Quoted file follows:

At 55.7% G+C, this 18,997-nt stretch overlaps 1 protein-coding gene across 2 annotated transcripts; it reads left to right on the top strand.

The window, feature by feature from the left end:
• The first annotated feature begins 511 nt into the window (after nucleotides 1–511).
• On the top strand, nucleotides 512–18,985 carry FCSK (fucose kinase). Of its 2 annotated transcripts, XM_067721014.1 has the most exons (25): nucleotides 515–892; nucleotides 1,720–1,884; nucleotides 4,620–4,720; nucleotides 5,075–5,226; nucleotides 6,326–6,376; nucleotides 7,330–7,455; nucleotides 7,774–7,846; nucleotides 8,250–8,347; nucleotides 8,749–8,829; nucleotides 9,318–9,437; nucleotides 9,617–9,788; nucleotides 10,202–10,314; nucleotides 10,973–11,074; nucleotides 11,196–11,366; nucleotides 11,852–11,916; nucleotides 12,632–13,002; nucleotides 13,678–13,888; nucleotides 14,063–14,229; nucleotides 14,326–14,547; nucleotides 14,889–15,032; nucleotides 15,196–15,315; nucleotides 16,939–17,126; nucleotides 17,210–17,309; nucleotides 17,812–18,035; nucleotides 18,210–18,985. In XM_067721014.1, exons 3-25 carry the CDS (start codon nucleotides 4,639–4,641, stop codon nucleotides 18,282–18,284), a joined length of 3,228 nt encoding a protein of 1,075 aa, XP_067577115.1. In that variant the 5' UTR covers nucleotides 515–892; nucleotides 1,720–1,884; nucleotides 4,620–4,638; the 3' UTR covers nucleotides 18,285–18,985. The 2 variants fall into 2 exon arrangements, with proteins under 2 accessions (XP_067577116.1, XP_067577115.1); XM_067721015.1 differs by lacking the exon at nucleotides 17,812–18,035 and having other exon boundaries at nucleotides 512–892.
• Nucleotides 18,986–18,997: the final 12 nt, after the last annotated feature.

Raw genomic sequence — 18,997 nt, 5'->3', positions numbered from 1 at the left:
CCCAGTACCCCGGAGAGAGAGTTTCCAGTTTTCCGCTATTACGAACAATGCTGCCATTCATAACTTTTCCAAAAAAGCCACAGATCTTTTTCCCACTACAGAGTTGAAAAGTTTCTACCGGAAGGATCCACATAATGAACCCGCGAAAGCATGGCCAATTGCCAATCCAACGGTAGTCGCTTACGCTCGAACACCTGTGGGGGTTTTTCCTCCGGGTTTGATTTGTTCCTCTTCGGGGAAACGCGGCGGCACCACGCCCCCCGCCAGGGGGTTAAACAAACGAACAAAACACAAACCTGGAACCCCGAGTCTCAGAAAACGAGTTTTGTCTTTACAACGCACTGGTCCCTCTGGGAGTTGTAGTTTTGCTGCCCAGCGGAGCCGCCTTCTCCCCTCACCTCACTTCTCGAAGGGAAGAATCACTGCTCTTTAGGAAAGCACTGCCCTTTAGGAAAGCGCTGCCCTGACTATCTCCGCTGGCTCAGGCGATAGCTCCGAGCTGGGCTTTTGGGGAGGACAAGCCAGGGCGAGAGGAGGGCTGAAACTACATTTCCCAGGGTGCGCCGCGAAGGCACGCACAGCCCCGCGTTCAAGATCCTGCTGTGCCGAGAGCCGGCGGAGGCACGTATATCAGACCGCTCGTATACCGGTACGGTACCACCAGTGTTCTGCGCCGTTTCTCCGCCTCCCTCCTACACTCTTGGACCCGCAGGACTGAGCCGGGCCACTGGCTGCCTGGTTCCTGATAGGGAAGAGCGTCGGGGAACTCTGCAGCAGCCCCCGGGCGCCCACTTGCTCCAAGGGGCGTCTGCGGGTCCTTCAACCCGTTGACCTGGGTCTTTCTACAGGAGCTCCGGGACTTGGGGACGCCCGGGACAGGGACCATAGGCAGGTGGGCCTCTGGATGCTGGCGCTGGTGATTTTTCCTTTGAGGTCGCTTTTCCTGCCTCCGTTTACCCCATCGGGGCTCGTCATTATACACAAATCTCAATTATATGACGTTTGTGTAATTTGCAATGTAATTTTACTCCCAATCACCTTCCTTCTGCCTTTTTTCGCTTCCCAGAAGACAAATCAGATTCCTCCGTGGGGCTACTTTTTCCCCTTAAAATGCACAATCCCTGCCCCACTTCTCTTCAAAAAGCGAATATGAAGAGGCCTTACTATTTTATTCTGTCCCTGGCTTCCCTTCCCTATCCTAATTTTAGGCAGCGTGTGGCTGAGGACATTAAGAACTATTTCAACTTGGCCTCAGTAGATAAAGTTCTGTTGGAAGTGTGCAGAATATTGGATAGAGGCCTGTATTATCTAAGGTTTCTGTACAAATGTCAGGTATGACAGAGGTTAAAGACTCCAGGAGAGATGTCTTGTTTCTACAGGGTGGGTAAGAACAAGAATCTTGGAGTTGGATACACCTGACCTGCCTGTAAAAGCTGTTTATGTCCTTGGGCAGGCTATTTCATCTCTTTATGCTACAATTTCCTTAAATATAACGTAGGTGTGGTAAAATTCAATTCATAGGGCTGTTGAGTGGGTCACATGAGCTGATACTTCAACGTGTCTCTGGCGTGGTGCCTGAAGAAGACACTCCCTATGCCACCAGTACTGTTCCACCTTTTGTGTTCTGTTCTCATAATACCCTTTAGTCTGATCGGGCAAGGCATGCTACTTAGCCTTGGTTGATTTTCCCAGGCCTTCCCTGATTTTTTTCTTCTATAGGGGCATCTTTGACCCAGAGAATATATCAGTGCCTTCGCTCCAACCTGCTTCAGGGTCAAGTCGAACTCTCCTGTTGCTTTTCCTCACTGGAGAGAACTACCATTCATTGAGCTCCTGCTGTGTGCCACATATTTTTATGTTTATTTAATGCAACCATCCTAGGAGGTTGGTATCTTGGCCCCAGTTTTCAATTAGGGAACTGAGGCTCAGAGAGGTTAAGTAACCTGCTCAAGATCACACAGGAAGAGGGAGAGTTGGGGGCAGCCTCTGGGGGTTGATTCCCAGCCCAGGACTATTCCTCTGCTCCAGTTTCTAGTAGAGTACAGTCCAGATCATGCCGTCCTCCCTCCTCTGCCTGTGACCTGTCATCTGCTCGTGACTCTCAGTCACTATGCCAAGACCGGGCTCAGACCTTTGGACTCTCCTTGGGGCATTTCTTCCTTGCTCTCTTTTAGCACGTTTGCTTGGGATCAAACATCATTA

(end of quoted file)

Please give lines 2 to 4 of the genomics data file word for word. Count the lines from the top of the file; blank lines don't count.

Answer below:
The window, feature by feature from the left end:
• The first annotated feature begins 511 nt into the window (after nucleotides 1–511).
• On the top strand, nucleotides 512–18,985 carry FCSK (fucose kinase). Of its 2 annotated transcripts, XM_067721014.1 has the most exons (25): nucleotides 515–892; nucleotides 1,720–1,884; nucleotides 4,620–4,720; nucleotides 5,075–5,226; nucleotides 6,326–6,376; nucleotides 7,330–7,455; nucleotides 7,774–7,846; nucleotides 8,250–8,347; nucleotides 8,749–8,829; nucleotides 9,318–9,437; nucleotides 9,617–9,788; nucleotides 10,202–10,314; nucleotides 10,973–11,074; nucleotides 11,196–11,366; nucleotides 11,852–11,916; nucleotides 12,632–13,002; nucleotides 13,678–13,888; nucleotides 14,063–14,229; nucleotides 14,326–14,547; nucleotides 14,889–15,032; nucleotides 15,196–15,315; nucleotides 16,939–17,126; nucleotides 17,210–17,309; nucleotides 17,812–18,035; nucleotides 18,210–18,985. In XM_067721014.1, exons 3-25 carry the CDS (start codon nucleotides 4,639–4,641, stop codon nucleotides 18,282–18,284), a joined length of 3,228 nt encoding a protein of 1,075 aa, XP_067577115.1. In that variant the 5' UTR covers nucleotides 515–892; nucleotides 1,720–1,884; nucleotides 4,620–4,638; the 3' UTR covers nucleotides 18,285–18,985. The 2 variants fall into 2 exon arrangements, with proteins under 2 accessions (XP_067577116.1, XP_067577115.1); XM_067721015.1 differs by lacking the exon at nucleotides 17,812–18,035 and having other exon boundaries at nucleotides 512–892.